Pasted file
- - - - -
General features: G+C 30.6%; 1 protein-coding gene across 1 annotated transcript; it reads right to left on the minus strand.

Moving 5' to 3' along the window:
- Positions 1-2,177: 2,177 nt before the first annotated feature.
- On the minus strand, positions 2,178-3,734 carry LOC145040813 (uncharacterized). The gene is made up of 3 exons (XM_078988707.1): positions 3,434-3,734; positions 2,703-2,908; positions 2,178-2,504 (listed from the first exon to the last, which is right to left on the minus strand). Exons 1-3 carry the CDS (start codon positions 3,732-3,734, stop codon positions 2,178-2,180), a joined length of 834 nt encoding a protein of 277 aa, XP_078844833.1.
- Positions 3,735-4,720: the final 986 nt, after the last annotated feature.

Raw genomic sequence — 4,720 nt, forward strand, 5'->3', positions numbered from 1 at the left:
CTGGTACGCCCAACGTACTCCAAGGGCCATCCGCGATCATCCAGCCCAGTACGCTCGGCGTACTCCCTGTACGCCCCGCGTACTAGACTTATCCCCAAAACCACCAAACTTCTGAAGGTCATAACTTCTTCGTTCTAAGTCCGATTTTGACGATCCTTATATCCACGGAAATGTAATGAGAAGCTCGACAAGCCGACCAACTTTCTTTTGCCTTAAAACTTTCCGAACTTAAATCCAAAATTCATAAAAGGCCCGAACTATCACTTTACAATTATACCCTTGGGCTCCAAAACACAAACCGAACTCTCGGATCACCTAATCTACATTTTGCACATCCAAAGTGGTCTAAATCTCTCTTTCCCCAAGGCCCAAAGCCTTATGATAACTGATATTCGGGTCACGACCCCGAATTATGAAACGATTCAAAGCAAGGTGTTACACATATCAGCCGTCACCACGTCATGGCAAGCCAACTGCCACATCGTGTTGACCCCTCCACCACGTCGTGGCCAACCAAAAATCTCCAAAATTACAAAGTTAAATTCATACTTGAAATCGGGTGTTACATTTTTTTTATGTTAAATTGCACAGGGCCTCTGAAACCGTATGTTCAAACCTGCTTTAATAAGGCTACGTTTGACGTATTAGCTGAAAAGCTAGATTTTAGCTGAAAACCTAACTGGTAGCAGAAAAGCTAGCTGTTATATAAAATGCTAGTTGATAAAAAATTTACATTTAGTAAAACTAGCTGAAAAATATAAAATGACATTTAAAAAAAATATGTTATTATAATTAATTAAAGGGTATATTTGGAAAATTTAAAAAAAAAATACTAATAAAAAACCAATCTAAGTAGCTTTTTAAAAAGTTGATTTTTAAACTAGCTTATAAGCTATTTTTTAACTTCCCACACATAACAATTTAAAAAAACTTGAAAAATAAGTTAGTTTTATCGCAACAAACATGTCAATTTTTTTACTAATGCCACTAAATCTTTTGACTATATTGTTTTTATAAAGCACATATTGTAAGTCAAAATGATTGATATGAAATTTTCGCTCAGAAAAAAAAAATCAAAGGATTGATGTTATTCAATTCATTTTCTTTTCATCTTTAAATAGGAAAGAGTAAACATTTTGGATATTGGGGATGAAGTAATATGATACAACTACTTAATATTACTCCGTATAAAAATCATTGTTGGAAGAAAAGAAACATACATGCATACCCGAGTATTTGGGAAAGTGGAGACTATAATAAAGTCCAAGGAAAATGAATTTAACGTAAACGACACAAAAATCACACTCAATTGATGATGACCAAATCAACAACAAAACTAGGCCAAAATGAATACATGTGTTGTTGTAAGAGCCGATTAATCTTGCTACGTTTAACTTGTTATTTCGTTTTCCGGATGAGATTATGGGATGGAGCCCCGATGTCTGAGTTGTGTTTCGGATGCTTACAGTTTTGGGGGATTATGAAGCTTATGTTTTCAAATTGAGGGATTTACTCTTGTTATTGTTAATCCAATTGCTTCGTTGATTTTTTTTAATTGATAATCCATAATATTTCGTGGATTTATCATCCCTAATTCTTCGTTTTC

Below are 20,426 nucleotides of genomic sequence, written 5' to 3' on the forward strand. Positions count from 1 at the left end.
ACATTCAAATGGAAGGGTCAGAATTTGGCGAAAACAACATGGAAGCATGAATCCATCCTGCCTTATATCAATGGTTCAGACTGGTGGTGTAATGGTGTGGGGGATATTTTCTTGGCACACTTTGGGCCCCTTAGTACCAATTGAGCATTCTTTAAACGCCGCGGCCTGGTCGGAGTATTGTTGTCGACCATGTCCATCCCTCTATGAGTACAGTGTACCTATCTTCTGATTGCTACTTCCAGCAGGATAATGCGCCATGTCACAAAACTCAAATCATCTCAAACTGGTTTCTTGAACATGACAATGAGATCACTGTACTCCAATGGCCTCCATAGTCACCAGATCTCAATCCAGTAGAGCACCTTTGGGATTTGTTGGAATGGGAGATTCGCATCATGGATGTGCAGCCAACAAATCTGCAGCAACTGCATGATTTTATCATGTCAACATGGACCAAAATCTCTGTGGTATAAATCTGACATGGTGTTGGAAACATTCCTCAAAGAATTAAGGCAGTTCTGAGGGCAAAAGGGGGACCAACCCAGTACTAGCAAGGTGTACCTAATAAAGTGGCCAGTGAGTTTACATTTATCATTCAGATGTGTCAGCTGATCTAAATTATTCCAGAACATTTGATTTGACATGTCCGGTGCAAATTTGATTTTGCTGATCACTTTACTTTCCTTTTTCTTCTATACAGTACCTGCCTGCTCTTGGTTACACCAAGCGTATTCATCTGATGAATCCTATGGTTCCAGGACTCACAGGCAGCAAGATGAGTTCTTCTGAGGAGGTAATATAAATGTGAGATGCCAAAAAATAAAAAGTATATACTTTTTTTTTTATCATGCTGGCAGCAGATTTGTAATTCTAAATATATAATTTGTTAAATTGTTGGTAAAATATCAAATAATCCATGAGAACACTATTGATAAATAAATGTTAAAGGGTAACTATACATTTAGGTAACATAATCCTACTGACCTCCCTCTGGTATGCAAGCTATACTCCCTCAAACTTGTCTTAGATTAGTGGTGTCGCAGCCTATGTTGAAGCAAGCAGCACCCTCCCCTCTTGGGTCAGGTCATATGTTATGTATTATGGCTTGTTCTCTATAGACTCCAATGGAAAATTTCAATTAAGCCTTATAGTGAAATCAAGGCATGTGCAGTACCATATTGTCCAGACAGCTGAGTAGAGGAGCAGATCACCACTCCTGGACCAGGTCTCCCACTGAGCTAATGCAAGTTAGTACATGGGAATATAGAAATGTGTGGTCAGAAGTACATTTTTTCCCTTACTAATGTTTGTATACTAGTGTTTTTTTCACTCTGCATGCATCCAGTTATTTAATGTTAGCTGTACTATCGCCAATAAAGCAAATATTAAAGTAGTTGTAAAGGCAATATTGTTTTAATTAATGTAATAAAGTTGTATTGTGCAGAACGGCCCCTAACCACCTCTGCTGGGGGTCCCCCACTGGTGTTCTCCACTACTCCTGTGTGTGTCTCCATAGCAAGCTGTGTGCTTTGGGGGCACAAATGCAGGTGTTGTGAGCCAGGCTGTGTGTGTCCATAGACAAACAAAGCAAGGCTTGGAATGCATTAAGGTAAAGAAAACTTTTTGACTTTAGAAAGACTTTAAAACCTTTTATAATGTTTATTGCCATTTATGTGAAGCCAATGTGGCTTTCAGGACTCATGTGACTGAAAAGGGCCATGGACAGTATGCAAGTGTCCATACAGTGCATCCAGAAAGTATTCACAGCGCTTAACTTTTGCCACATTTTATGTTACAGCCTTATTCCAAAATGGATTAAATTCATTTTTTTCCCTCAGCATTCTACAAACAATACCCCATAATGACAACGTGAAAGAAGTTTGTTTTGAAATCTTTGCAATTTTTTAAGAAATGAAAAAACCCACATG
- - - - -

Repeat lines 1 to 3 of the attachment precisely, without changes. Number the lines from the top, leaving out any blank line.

General features: G+C 30.6%; 1 protein-coding gene across 1 annotated transcript; it reads right to left on the minus strand.

Moving 5' to 3' along the window:
- Positions 1-2,177: 2,177 nt before the first annotated feature.